Generally speaking, at best, I don’t get excited about hydrogen news. In the case of potential hydrogen-powered airplanes or large ships, I might be cautiously optimistic — or just attentive — since experts like Mark Z. Jacobson consider such transport methods to perhaps be a good fit for hydrogen fuel cell powertrains. However, generally, my understanding of the matter is hydrogen-powered vehicles are typically too inefficient (in terms of energy and cost) to compete with battery-electric vehicles.
The news below caught my attention, though. It’s about hydrogen-powered trains. Again, this seems like a transportation mode that would be more efficiently powered with other electric options. But perhaps I’m wrong. Trains are certainly large vehicles with unique characteristics — in terms of needing a lot of power to get rolling but then not needing a great amount of energy as they roll on metal wheels and rails with little to no interruption. So, do hydrogen-powered trains have an opportunity to break into a free market or not? I’m inclined to think not, but we’ll see.
In the meantime, below is a fresh press release from European train giant Alstom about its newest order.
The board of FNM, Lombardy’s leading public transport group, approves major investment in green railway transportation.
Alstom will supply six hydrogen fuel cell trains, with the option for eight more, to FNM (Ferrovie Nord Milano), the main transport and mobility group in the Italian region of Lombardy, for a total amount of approximately €160 million. The first train delivery is expected within 36 months of the date of the order.
The new hydrogen trains will be based on Alstom’s Coradia Stream regional train platform, which is dedicated to the European market and already being produced for Italy by Alstom’s main Italian sites. The hydrogen powered Coradia Stream for FNM, will be equipped with the same fuel cell propulsion technology that was introduced to the world by the Coradia iLint. The hydrogen Coradia Stream will maintain the high standards of comfort already appreciated by passengers of its electric version. The hydrogen version will match the operational performance of diesel trains, including their range.
“We are immensely proud to be introducing hydrogen train technology to Italy, and we recognise the trust placed in us by our Italian customer. This development confirms Alstom’s role in defining the future of mobility. These trains, together with the Coradia iLint that have already proven themselves in commercial service in Germany, represent another major step in the transition towards global sustainable transport systems. I take this opportunity to congratulate FNM for demonstrating that they are a leader in this area,” says Gian Luca Erbacci, Senior Vice President of Alstom Europe.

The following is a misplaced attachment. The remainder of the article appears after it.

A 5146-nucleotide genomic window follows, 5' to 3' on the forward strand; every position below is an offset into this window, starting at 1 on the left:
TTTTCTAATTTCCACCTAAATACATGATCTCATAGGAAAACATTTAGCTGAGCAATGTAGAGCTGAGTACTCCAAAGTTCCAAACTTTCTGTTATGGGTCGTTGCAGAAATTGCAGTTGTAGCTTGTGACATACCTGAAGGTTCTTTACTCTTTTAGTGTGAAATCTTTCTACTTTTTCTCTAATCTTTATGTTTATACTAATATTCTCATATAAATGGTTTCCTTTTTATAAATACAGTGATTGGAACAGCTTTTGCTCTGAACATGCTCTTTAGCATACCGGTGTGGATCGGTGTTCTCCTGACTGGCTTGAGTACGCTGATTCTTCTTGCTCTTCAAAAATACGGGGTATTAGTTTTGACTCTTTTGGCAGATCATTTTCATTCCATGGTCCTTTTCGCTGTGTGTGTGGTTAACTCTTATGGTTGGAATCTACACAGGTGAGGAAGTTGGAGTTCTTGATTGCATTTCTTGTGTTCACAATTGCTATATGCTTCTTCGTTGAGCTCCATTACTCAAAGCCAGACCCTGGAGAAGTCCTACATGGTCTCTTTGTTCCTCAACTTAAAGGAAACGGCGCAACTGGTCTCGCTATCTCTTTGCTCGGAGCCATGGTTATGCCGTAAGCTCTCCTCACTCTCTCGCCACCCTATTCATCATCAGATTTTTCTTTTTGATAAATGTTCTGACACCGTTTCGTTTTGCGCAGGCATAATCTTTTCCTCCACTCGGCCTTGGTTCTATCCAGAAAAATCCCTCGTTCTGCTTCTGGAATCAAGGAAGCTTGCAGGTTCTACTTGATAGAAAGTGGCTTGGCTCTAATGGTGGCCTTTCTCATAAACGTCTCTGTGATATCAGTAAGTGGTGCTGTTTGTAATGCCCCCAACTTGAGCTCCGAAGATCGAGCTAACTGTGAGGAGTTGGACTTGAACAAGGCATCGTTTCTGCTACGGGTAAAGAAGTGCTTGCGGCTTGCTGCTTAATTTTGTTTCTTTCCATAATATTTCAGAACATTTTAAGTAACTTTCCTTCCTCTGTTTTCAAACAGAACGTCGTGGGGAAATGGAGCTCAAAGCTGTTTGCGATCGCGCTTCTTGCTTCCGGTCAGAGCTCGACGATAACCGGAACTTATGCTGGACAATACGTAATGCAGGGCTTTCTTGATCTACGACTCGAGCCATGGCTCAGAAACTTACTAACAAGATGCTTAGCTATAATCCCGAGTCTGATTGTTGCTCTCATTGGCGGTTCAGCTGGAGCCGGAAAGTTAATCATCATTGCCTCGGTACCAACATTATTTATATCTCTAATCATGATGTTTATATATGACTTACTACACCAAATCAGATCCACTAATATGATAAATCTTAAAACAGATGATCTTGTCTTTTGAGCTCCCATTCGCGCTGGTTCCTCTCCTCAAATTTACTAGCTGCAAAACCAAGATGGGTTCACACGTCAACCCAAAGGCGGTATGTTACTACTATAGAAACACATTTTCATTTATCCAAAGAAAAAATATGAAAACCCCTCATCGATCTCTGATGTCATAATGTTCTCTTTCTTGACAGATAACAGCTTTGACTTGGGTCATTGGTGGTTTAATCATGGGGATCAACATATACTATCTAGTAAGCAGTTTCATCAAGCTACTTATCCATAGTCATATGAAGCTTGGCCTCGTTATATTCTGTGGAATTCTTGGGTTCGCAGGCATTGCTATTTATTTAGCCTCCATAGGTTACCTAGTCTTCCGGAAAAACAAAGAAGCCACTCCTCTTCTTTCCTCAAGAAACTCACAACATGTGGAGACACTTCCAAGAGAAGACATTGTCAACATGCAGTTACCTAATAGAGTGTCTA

The Coradia iLint is the world’s first passenger train powered by a hydrogen fuel cell, which produces electrical power for traction. This zero-emission train emits low levels of noise, with exhaust being only steam and condensed water. The iLint is special for its combination of different innovative elements: clean energy conversion, flexible energy storage in batteries, and smart management of traction power and available energy. Specifically designed for operation on non-electrified lines, it enables clean, sustainable train operation while ensuring high levels of performance.
The Coradia Stream trains for FNM are manufactured by Alstom in Italy. Project development, most of the manufacturing and certification are performed at Alstom’s site in Savigliano. The on-board signaling systems are delivered by the Bologna site.
Image courtesy of Alstom.
Sign up for daily news updates from CleanTechnica on email. Or follow us on Google News!
Have a tip for CleanTechnica, want to advertise, or want to suggest a guest for our CleanTech Talk podcast? Contact us here.
Former Tesla Battery Expert Leading Lyten Into New Lithium-Sulfur Battery Era — Podcast:
I don't like paywalls. You don't like paywalls. Who likes paywalls? Here at CleanTechnica, we implemented a limited paywall for a while, but it always felt wrong — and it was always tough to decide what we should put behind there. In theory, your most exclusive and best content goes behind a paywall. But then fewer people read it! We just don't like paywalls, and so we've decided to ditch ours. Unfortunately, the media business is still a tough, cut-throat business with tiny margins. It's a never-ending Olympic challenge to stay above water or even perhaps — gasp — grow. So ...